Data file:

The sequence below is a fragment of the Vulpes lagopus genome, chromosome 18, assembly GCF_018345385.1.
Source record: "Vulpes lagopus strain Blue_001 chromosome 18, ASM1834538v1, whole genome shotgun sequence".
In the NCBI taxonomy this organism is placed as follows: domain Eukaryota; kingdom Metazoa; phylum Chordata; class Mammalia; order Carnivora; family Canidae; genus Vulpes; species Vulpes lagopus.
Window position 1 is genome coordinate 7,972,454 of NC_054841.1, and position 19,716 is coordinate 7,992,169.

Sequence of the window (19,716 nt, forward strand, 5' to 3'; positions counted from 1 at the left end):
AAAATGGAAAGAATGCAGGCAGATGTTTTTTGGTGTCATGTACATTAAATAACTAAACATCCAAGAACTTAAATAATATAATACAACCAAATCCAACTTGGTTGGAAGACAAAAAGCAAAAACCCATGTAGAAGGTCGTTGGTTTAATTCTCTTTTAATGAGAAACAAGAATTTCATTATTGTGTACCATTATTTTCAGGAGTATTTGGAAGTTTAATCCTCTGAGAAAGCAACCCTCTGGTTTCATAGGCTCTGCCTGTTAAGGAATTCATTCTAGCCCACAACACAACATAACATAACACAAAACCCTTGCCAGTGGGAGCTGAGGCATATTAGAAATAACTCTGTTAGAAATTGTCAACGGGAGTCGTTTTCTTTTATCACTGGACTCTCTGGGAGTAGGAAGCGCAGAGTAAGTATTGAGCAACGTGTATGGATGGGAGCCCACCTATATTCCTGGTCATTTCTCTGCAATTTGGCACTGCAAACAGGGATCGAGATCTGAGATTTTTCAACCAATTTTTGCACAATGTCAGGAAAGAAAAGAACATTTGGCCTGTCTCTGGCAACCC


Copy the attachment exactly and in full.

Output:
The sequence below is a fragment of the Vulpes lagopus genome, chromosome 18, assembly GCF_018345385.1.
Source record: "Vulpes lagopus strain Blue_001 chromosome 18, ASM1834538v1, whole genome shotgun sequence".
In the NCBI taxonomy this organism is placed as follows: domain Eukaryota; kingdom Metazoa; phylum Chordata; class Mammalia; order Carnivora; family Canidae; genus Vulpes; species Vulpes lagopus.
Window position 1 is genome coordinate 7,972,454 of NC_054841.1, and position 19,716 is coordinate 7,992,169.

Sequence of the window (19,716 nt, forward strand, 5' to 3'; positions counted from 1 at the left end):
AAAATGGAAAGAATGCAGGCAGATGTTTTTTGGTGTCATGTACATTAAATAACTAAACATCCAAGAACTTAAATAATATAATACAACCAAATCCAACTTGGTTGGAAGACAAAAAGCAAAAACCCATGTAGAAGGTCGTTGGTTTAATTCTCTTTTAATGAGAAACAAGAATTTCATTATTGTGTACCATTATTTTCAGGAGTATTTGGAAGTTTAATCCTCTGAGAAAGCAACCCTCTGGTTTCATAGGCTCTGCCTGTTAAGGAATTCATTCTAGCCCACAACACAACATAACATAACACAAAACCCTTGCCAGTGGGAGCTGAGGCATATTAGAAATAACTCTGTTAGAAATTGTCAACGGGAGTCGTTTTCTTTTATCACTGGACTCTCTGGGAGTAGGAAGCGCAGAGTAAGTATTGAGCAACGTGTATGGATGGGAGCCCACCTATATTCCTGGTCATTTCTCTGCAATTTGGCACTGCAAACAGGGATCGAGATCTGAGATTTTTCAACCAATTTTTGCACAATGTCAGGAAAGAAAAGAACATTTGGCCTGTCTCTGGCAACCC